I just returned home from a triathlon trip; I competed in an Olympic distance triathlon a few hours from where I live.
With it fresh in my mind, what follows are some tips regarding race day of your triathlon, including what to pack and how to prepare the night before the event.
If your triathlon event is a couple hours away or more, your first decision is when to arrive.
Most triathlons begin around 7:30 a.m. but you typically want to arrive at least an hour early to pick up your registration packet, get marked, and set up your transition area.
In my opinion, traveling a few hours and doing all your set-up and preparation on race day morning is too much. One wrong turn with your travel directions or a long line of cars fighting to get in on race day morning can raise your anxiety levels.
If possible, arrive the night before and plan to spend the night before. By doing so, you can pick up your registration packet the night before, get a preview of the triathlon course, and get familiar with the whole picture.
Arriving the night before will also give you the opportunity to check out your tri course in detail. For example, this past weekend at my triathlon I drove the bike course in my car to get a feel for how hilly it was. I also went down to the lake and checked out the swim venue and the configuration of buoys in the lake.
What To Pack: Meals & Snacks
Before you leave, check 3 times to make sure you have packed everything you need for the triathlon event. If you forget something; don’t freak out. Normally, triathlon events will have multi-sports stores present selling items you might have forgotten.
Don’t forget to pack certain food items if you are unsure about whether you will be able to find them where you are staying. The rule of thumb is to do what you always do at home, and change as little as possible while on the road. For example, I always bring bottled waters, bananas, a stash of snack items I eat at home, a box of my favorite cereal, even packets of Splenda for my morning coffee since many hotels still use the pink stuff.
Since you will be on the road, think through your meals ahead of time. Your night-before meal needs to be high on carbs. So, don’t be swayed into doing something different just because the “buffet” at your lodge is an all-you-can eat fried catfish deal. Order off the menu and get spaghetti if you have to (buffets always have spaghetti). This isn’t the night to start experimenting with stuff you normally don’t eat.
The triathlon I just completed was in a State Park. The lodge restaurant did not open for breakfast in time for me to eat and be at the event when I wanted to be. There were no other restaurants around. So, I was on my own for my pre-race meal (breakfast), which was no biggie because I figured as much and had my own food to eat.
Stick To Your Routine
Do whatever your training and preparation tells you to do.
Maybe your preparation involves a rest day before your event or a light morning session the day before. People do different things. Just because you see other triathletes biking around the evening before doesn’t mean you are supposed to.
Stick with your plan.
Do your best to get to bed at your normal time, and try to have a good night’s sleep. But let’s be realistic here; you are not at home, and it’s possible you won’t sleep as well as a result. It’s okay. I’m a very light sleeper, and typically I simply don’t sleep as well on the road. It’s not the end of the world. Your body can handle one bad night’s sleep if it happens. Sometimes ear-plugs help if there’s a lot of activity or noise at the hotel or lodge where you’re staying.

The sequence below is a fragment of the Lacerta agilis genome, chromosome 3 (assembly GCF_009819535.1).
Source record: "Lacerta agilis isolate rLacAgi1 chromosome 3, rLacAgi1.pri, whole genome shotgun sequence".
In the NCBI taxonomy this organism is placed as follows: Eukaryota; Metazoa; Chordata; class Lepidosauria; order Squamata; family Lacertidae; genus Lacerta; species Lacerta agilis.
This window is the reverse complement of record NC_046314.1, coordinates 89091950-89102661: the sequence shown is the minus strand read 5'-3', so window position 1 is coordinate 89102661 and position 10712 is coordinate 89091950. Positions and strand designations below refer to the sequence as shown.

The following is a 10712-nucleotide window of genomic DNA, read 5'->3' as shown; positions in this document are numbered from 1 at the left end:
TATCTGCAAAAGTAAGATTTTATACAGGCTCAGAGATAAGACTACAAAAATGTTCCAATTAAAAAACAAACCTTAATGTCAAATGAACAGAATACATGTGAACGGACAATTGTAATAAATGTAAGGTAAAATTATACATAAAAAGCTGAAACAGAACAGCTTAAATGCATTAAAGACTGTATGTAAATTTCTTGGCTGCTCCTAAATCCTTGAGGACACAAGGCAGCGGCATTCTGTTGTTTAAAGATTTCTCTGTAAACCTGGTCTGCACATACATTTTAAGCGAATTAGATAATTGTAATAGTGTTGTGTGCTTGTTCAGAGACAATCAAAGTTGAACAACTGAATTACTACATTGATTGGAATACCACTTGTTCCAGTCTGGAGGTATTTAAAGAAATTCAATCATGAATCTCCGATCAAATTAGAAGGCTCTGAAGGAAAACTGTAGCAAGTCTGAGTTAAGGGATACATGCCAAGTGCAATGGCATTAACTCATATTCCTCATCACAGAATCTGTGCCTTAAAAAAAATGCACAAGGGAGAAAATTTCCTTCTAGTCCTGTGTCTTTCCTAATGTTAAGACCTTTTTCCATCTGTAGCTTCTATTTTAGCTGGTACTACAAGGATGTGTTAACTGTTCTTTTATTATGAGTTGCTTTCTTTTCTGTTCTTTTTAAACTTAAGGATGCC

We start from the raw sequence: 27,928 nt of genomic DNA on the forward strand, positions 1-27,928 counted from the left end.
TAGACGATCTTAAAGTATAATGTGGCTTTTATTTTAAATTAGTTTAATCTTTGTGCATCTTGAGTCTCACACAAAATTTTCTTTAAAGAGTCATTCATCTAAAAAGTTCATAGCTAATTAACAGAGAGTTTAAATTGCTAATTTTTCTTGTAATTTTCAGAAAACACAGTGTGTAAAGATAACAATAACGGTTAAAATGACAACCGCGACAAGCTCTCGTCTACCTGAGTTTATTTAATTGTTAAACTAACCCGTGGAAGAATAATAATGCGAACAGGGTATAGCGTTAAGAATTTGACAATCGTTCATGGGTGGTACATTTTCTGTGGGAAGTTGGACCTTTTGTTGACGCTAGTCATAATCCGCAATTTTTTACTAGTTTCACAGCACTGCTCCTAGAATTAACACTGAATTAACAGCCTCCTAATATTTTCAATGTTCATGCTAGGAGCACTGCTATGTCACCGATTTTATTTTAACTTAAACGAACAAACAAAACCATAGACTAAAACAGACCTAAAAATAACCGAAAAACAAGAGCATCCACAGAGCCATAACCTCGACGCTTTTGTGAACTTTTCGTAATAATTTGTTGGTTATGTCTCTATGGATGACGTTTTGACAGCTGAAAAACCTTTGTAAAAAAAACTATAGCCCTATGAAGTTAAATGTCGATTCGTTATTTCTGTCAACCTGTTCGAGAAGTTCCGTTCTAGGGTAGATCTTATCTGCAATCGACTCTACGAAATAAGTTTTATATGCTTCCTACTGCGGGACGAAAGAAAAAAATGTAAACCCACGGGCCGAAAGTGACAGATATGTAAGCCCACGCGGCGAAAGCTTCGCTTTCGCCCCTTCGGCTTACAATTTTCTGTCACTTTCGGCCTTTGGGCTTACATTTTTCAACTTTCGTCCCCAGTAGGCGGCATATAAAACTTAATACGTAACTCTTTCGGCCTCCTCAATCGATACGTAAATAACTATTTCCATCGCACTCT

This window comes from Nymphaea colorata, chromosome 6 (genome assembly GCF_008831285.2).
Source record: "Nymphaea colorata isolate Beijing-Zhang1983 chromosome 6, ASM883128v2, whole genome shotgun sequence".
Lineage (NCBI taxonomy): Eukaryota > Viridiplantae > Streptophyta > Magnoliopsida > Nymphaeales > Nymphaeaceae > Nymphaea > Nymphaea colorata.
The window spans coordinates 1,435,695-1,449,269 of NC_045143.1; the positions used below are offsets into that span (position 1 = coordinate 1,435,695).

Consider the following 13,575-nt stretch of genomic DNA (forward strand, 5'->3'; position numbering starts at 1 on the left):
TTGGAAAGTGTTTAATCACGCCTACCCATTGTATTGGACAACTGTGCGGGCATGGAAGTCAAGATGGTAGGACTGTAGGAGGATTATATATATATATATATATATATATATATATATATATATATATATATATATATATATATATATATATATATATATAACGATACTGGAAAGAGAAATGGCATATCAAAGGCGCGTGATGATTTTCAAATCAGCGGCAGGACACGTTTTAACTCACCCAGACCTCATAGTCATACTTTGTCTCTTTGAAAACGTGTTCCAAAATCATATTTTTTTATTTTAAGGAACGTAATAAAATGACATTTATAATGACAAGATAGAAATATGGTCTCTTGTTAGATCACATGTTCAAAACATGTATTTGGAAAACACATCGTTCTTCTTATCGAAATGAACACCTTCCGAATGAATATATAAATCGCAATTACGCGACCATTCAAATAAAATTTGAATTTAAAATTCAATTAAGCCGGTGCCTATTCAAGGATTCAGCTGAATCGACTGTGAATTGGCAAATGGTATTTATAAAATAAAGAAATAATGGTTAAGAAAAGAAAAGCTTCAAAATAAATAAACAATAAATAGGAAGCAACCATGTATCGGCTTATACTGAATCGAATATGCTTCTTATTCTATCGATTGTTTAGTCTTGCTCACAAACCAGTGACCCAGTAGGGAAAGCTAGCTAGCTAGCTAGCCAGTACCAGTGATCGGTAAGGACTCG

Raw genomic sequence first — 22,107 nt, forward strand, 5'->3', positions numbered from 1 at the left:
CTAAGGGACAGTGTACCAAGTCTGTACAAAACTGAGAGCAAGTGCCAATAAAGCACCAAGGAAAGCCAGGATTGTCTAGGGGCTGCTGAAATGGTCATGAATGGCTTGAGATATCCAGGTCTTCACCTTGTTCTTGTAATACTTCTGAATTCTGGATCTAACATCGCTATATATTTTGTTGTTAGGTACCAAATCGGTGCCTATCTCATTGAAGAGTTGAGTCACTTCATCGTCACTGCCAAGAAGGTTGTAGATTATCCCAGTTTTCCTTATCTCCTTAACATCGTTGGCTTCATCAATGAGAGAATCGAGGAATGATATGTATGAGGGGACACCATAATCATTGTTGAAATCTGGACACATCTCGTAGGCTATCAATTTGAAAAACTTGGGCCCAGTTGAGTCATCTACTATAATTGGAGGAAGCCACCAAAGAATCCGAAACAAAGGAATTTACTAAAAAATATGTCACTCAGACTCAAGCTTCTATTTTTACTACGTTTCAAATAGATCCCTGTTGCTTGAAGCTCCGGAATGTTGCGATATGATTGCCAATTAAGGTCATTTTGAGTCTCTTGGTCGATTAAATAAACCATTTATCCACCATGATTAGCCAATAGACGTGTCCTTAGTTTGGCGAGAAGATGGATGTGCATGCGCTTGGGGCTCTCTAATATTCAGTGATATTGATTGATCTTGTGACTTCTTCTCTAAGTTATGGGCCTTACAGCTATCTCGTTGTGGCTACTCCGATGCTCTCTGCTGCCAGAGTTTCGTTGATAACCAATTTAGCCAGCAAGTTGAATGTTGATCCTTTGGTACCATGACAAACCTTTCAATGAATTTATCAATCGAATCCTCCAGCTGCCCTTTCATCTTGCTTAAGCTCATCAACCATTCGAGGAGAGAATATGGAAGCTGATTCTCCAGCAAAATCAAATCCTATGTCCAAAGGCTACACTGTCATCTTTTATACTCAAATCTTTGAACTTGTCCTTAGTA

Expect The Unexpected
Just realize that it’s possible something will happen that you didn’t expect.
Maybe the water is colder then you expected.
Or, your goggles fill up with water as you start the swim.
Or, someone runs into you hard in the water.
Or, you slip your chain on the bike transition.
Or, drop one of your gels on the bike ride.
Or, you start filling a cramp early in your run.
Or, your race number gets torn off.
Things happen to everyone. It’s just part of it. Don’t fret; remain calm. Just deal with it and keep moving.
Race Day Pointers
If it’s your first triathlon, here are a few race pointers:
1. On the swim, just get a look at the first buoy and swim to it. When you get to it, spot the next one and swim to it, and proceed in that fashion. However often you need to, take a peek and do your best to stay on line with the buoys. Don’t worry about what other people are doing around you; stay focused on maintaining your rhythm, flow, and technique. If you have anxiety and trouble breathing, calm yourself down with whatever calming measures you have decided upon. It’s okay. It’s not just you, most triathletes experience this.
2. Don’t get enamored with trying to catch or pass people on the bike portion. Determine ahead of time what your pace should be. Check your bike computer, and stick to maintaining your pace. If you are feeling especially good in the last quarter of your ride, you can turn it on then. Remember, you still have to run.
3. Don’t forget to hydrate and take your gels or whatever race nutrition you are using during the bike ride!
4. Same thing with the run, look at your watch and seek to go at your pace. Take water or a sports drink at every aid station.
5. After the race, make it a priority to eat at the post-race food tables. In terms of recovery, it’s critical to begin getting food in your body as soon as possible.
It wasn’t too long ago that I was exploring the idea of doing my first Triathlon. If I can do it, you can too! I’m over 40 years old, but I don’t give up easily. Lately, I’ve been focusing on ultra endurance competitions such as 50+-mile running. I’m proof that with a little determination and training, you can get a great deal of fulfillment participating in marathons, triathlons, even ultramarathons.